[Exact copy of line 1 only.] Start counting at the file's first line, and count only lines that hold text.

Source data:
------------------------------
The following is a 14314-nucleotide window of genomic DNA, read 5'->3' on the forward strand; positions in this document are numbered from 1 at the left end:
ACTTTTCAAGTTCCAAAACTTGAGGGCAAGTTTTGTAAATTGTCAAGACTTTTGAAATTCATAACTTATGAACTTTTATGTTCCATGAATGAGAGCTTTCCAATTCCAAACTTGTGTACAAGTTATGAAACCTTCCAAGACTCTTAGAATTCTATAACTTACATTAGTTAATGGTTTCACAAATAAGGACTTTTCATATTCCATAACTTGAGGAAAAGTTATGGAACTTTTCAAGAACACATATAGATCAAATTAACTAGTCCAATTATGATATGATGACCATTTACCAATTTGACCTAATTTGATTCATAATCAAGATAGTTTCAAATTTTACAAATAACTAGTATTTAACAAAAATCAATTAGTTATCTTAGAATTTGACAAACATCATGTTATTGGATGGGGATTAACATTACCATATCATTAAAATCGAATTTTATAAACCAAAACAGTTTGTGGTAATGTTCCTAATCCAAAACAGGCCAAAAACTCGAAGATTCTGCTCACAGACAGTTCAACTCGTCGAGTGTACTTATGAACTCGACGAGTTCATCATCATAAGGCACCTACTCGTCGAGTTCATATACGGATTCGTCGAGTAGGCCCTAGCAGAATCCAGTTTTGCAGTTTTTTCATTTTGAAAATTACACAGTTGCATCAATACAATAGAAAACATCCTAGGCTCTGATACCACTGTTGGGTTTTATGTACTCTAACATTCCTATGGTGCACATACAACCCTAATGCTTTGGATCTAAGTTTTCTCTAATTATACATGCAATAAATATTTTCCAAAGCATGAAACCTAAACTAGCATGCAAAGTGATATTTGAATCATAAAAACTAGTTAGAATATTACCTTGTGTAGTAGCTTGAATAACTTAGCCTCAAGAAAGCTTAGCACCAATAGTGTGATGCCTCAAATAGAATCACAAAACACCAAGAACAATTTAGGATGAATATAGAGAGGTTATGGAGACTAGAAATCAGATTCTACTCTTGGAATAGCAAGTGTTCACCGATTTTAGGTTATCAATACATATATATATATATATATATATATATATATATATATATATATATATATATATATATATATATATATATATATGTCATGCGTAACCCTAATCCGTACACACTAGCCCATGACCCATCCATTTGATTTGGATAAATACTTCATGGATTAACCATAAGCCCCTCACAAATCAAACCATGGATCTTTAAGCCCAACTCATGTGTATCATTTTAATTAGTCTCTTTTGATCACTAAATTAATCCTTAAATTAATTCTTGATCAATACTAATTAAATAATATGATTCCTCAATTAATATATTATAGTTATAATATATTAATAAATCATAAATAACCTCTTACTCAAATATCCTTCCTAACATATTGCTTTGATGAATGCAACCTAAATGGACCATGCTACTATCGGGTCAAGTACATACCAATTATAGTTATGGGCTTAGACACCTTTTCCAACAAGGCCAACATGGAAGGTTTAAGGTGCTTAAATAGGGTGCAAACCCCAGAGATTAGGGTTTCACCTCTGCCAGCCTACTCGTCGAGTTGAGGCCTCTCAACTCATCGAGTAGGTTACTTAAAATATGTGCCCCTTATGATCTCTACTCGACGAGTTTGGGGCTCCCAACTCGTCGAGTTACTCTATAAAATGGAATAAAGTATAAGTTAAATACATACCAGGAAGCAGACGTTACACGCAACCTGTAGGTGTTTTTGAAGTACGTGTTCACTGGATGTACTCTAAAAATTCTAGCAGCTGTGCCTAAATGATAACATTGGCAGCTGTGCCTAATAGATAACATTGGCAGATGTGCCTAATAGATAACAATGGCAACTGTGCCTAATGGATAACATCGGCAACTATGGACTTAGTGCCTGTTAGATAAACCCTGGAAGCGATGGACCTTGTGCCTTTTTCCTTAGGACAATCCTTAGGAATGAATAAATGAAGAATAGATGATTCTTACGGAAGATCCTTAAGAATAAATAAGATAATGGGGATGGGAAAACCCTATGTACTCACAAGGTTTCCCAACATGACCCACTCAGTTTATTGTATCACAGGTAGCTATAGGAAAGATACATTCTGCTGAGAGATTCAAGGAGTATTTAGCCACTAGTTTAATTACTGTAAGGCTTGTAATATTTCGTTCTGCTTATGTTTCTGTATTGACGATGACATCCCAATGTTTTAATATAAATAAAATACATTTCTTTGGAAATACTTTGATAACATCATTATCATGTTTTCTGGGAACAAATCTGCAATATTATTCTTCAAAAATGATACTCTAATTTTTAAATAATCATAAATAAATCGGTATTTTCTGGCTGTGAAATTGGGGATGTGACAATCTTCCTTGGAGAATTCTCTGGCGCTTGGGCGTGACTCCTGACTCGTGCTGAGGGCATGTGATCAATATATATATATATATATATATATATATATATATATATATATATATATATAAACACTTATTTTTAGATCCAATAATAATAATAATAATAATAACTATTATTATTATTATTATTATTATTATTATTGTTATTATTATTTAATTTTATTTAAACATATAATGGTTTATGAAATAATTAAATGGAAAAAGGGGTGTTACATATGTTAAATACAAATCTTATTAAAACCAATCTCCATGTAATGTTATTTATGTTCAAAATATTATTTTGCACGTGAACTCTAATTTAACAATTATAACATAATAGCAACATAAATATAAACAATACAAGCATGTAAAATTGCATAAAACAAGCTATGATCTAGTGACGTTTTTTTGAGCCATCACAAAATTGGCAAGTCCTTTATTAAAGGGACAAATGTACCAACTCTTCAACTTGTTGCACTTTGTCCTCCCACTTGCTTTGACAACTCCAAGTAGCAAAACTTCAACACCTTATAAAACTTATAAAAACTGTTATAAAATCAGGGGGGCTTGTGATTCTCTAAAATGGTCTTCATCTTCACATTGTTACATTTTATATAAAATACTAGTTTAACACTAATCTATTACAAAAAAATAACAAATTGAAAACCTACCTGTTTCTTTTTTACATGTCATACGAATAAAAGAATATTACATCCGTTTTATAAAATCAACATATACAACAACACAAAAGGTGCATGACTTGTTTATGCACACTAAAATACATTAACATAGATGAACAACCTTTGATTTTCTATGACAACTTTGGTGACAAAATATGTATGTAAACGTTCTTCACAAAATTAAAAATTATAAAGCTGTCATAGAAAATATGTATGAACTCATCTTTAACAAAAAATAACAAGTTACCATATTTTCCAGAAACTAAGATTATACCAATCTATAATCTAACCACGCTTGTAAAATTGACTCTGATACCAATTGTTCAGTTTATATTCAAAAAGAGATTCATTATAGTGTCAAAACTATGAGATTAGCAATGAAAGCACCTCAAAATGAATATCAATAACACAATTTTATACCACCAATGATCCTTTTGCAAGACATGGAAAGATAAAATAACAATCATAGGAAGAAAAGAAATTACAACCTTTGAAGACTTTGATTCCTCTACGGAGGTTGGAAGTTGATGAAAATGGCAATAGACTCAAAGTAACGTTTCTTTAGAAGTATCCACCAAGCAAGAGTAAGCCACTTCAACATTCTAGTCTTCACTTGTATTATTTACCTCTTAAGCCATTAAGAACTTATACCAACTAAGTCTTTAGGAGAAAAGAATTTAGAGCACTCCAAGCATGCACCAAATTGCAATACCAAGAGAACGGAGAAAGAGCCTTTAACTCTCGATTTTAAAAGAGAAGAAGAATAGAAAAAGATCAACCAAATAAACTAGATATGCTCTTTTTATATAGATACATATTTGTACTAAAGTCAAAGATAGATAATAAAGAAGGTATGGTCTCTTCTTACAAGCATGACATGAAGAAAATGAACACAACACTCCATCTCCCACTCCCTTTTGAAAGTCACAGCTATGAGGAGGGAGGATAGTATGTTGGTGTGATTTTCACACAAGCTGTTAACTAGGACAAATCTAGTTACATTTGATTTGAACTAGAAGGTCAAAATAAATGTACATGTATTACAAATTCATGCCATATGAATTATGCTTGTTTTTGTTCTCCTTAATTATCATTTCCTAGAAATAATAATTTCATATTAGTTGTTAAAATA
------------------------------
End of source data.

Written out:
The following is a 14314-nucleotide window of genomic DNA, read 5'->3' on the forward strand; positions in this document are numbered from 1 at the left end: